Data technology is allowing the Newcastle West End Foodbank to map current demand, highlight places with unmet need and predict future patterns

Data scientists are helping a Newcastle charity find better ways to feed the hungry, thanks to new investment by the North of Tyne Combined Authority (NTCA)  In partnership with Newcastle University, the North of Tyne Combined Authority (NTCA) paid for scientists from the National Innovation Centre for Data (NICD) to work with Newcastle West End Foodbank to discover exactly who was using the foodbank, where they were from, and what was their need.

The information gathered could revolutionise the way the foodbank and other organisations in Newcastle, North Tyneside and Northumberland deliver services and plan for the future.

“This is about using big data to help a small organisation help a lot of people,” Mayor Driscoll said. “It involved analysing thousands of food bank vouchers to see the way in which the foodbank was helping, and where things could improve. But it doesn’t stop there. The information gathered will help other organisations in the North of Tyne working to help those in need. Businesses, big, public sector organisations and charities are all sitting on a wealth of data that, if properly exploited, could transform the way they work,” Mayor Driscoll said. I’m so pleased to see this work done in partnership between Newcastle University, the foodbank – in my old stomping ground as a city councillor – and the combined authority. It’s all about working together to make sure those that most need help get the help they most need.”

Supported by Newcastle City Council but run by volunteers and relying on donations from the public, NWE Foodbank provides three days of nutritionally balanced, emergency food to people in crisis who are referred by other agencies. Set up in 2013 by a small group of volunteers from the Church of the Venerable Bede in Benwell, it is part of a nationwide network of food banks supported by the Trussell Trust charity, that works to combat poverty and hunger across the UK.

Between April 2020 and March this year, the NICD team of data scientists worked to analyse data from food vouchers given out to tens of thousands of people by around 150 agencies, ranging from the Citizens’ Advice Bureau to doctor’s surgeries, community centres and churches. They used the data to understand who was using the Foodbank, any change in the way it has been used during the Covid-19 pandemic, and what had driven people there.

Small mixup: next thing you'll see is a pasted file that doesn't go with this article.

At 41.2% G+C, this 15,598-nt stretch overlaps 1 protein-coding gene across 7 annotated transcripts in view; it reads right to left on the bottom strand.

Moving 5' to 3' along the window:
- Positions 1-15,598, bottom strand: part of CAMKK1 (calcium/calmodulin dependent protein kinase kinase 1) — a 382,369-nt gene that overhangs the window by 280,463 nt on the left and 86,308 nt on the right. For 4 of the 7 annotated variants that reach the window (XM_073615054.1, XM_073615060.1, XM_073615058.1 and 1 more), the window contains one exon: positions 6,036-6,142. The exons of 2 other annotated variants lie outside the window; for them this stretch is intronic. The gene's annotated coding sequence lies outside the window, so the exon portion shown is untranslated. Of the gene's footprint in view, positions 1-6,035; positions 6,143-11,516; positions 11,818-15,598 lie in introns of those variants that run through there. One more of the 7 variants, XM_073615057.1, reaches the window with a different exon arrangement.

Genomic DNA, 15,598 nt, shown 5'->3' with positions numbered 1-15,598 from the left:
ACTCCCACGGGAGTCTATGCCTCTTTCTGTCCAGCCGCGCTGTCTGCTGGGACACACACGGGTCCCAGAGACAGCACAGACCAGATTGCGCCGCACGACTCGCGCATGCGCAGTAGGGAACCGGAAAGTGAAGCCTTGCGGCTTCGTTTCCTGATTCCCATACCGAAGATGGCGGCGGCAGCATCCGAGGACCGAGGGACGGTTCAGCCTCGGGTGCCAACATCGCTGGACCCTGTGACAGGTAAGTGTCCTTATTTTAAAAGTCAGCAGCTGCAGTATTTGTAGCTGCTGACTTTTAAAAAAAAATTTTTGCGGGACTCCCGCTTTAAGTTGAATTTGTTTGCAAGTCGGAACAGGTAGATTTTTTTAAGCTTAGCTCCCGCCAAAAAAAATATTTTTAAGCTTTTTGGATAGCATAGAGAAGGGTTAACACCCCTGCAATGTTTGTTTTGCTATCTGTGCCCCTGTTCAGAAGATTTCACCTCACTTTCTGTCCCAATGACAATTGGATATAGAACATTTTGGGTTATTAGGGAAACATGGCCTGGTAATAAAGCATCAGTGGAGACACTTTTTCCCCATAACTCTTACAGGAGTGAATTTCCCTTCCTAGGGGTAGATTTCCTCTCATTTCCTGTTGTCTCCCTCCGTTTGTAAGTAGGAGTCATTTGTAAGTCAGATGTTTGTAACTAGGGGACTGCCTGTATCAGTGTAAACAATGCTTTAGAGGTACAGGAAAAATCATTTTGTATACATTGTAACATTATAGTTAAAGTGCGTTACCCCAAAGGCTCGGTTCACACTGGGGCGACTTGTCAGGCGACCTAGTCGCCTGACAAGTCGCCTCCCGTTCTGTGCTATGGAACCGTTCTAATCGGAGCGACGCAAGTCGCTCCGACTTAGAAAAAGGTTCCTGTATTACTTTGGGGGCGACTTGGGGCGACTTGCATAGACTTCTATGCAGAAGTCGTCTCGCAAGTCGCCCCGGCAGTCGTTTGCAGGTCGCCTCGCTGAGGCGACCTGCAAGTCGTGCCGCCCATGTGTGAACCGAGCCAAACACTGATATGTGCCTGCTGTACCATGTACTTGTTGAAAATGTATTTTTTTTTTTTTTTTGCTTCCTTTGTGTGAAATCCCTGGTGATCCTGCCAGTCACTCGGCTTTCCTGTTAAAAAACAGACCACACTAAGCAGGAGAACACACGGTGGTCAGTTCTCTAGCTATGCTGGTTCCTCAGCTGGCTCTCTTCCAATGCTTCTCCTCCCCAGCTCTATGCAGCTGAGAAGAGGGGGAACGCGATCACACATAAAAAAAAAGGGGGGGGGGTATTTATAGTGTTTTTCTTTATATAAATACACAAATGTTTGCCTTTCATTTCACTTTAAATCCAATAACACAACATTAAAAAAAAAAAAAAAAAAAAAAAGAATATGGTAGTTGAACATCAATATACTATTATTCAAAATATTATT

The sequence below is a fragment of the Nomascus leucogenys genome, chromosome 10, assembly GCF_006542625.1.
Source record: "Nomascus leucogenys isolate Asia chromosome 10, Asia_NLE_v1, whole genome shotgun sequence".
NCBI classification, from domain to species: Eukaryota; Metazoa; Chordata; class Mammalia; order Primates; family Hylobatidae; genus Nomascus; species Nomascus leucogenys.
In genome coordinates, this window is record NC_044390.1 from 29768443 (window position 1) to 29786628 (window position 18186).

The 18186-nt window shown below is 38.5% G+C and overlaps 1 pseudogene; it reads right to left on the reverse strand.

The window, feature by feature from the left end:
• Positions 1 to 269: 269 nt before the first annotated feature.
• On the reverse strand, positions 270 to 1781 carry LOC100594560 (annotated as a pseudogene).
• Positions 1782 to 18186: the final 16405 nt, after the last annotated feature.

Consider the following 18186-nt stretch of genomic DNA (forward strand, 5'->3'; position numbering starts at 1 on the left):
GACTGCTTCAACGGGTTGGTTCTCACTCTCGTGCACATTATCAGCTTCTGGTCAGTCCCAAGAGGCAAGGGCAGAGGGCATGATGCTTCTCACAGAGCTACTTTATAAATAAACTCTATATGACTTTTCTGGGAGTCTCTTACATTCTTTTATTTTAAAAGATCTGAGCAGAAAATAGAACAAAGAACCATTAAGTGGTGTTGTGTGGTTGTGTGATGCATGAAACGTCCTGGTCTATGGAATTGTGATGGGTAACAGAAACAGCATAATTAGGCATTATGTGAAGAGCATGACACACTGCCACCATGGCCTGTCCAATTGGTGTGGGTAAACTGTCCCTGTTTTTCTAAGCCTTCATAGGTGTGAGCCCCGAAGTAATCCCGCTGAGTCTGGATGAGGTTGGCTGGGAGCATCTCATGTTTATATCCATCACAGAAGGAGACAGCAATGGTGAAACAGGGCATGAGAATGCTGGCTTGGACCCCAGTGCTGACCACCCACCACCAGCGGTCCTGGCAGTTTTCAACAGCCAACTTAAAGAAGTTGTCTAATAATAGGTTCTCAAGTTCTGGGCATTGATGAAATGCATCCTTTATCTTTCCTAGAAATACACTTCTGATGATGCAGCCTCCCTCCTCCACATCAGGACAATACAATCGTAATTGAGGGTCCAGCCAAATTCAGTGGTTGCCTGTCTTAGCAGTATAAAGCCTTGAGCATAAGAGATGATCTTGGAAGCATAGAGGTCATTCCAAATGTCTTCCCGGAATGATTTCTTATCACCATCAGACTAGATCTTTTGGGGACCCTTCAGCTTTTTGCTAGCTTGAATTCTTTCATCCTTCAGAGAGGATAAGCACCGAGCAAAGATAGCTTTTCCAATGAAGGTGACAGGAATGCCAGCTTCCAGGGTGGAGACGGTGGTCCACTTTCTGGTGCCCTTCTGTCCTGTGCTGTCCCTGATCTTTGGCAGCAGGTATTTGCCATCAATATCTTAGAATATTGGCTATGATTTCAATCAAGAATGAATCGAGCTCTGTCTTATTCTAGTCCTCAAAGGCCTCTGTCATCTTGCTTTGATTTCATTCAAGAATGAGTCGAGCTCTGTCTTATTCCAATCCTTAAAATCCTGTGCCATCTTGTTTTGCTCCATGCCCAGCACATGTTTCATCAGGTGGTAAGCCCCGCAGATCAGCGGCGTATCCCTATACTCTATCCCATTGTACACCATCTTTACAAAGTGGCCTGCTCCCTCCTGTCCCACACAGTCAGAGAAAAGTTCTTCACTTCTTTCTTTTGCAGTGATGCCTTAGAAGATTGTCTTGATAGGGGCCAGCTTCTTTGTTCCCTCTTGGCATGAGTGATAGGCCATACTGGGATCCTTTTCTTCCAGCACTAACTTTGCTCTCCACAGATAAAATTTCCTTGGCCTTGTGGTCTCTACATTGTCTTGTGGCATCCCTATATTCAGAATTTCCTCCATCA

It revealed a rise of 49% in the number of vouchers fulfilled by the food bank in 2020 compared to the previous year. And it showed that during the pandemic unemployment and low incomes had overtaken benefit changes as the main reason people used the food bank.

“We’re one of the busiest foodbanks in the country,” Newcastle West End Food Bank Chief Executive John McCorry said. “Keeping things going has grown into a major undertaking. With the number of people needing help as well as the volume and value of food provided on the rise, we need to ensure we’re working as efficiently as possible. That’s where NICD and the combined authority came in. The data showed there had been a change in the categories of people using the service. In the early days of lockdown we started to see people who couldn’t get access to food as a result of the lockdown. But also, there was a category of people who had become unemployed as a result of losing their jobs through lockdown.  This is something we hadn’t seen before. We could see a change in pattern of people using the service, which was helpful because we were able to offer those people broader support.”

Between April 2020 and February 2021, the foodbank provided meals to 53,000 people. The collaborative nature of the project meant the NICD and NWE Foodbank teams learned from each other, leaving a lasting legacy. Now the foodbank team will share the lessons learned with other organisations.